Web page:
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Mysterious 37m feline geoglyph discovered in Peru near famous Nazca Lines
Archaeologists in Peru have discovered a huge feline geoglyph on a hillside, the country's Ministry of Culture has said.
The new motif was found in Nazca, home to Peru's world famous Nazca Lines that are carved on the surface of the coastal desert in the south of the country, depicting creatures, shapes and plants.
In a written statement, the ministry said the newly discovered geoglyph, which is 37 metres long, was barely visible and at danger of becoming completely erased due to its position on a steep slope, subjecting it to the effects of natural erosion.
The Enigma of Peru’s Nazca Lines, Giant Geoglyphs Etched in Desert Sand
The geoglyphs are thought to have been made by the Nasca civilization, who inhabited the region for around 800 years beginning in 200 B.C. (The terms "Nasca" and "Nazca" are often used interchangeably, but the former refers to the period and culture, while the latter describes geographical locations.) Scientists date the lines to between around 200 B.C. and 600 A.D., based on radiocarbon dating of pottery found nearby, estimates of rock aging and other measures.
Of the many mysteries of the lines, their survival is perhaps the simplest. It rains so little in the Nazca desert, less than an inch per year on average, and the air is so still, that there’s little to wash the lines away. Their construction, too, is easily explained. The lines were made by scraping away the reddish desert topsoil to reveal a slightly deeper layer that’s more gray in appearance. None of the lines are inscribed very deeply into the soil — no more than a foot or two. They vary from around a foot to over a dozen feet in width.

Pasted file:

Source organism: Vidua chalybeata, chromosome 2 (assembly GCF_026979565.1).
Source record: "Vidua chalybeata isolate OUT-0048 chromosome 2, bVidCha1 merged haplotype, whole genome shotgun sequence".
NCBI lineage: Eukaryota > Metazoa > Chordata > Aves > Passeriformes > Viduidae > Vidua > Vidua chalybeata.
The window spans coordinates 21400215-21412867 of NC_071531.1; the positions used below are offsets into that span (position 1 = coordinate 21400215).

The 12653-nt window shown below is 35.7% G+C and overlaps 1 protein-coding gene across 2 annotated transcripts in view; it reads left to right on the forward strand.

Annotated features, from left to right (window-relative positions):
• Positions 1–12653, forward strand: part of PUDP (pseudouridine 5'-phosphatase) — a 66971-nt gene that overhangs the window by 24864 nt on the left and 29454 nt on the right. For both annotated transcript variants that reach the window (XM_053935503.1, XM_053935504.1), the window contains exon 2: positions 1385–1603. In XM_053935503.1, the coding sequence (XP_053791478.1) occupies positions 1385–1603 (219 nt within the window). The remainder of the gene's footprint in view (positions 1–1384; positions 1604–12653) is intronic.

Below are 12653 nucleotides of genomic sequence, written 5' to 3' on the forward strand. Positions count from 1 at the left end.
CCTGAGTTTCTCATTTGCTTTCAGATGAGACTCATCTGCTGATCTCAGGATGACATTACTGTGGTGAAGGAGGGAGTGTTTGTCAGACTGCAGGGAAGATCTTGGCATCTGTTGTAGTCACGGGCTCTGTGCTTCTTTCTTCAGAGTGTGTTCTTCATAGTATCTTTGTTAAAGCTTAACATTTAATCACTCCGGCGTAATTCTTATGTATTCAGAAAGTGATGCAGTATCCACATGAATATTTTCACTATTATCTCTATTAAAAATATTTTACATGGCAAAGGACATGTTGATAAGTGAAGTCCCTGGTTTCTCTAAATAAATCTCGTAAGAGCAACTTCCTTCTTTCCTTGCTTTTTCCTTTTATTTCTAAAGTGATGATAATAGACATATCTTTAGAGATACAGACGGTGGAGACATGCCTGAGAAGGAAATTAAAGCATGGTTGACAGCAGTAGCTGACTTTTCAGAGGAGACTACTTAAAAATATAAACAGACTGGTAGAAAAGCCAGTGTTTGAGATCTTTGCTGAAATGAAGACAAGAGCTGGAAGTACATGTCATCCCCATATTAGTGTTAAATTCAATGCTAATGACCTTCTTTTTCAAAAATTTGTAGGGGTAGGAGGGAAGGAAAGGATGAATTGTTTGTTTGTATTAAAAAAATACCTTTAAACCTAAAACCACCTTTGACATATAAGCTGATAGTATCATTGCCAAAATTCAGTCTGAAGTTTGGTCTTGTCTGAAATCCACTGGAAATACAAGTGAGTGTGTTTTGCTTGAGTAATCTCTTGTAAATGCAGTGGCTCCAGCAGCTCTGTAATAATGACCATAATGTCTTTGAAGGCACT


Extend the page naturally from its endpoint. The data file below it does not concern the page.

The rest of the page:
In 1982, a small team was able to reproduce one of the larger drawings, the condor, using wood and ropes to mark off measurements drawn from a small-scale drawing. These simple tools and methods would have been available to the Nasca at the time, and the reproduction easily shut down a theory that “ancient aliens” were somehow involved in the lines’ creation.
Large 2,000-year-old cat discovered in Peru's Nazca lines
Johny Isla, Peru's chief archaeologist for the Nazca lines, told Efe news agency that the cat pre-dates the Nazca culture - which created most of the figures from 200 to 700 AD.
The cat, he said, was actually from the late Paracas era, which was from 500 BC to 200 AD.
"We know that from comparing iconographies," he said. "Paracas textiles, for example, show birds, cats and people that are easily comparable to these geoglyphs."
it looks nothing like them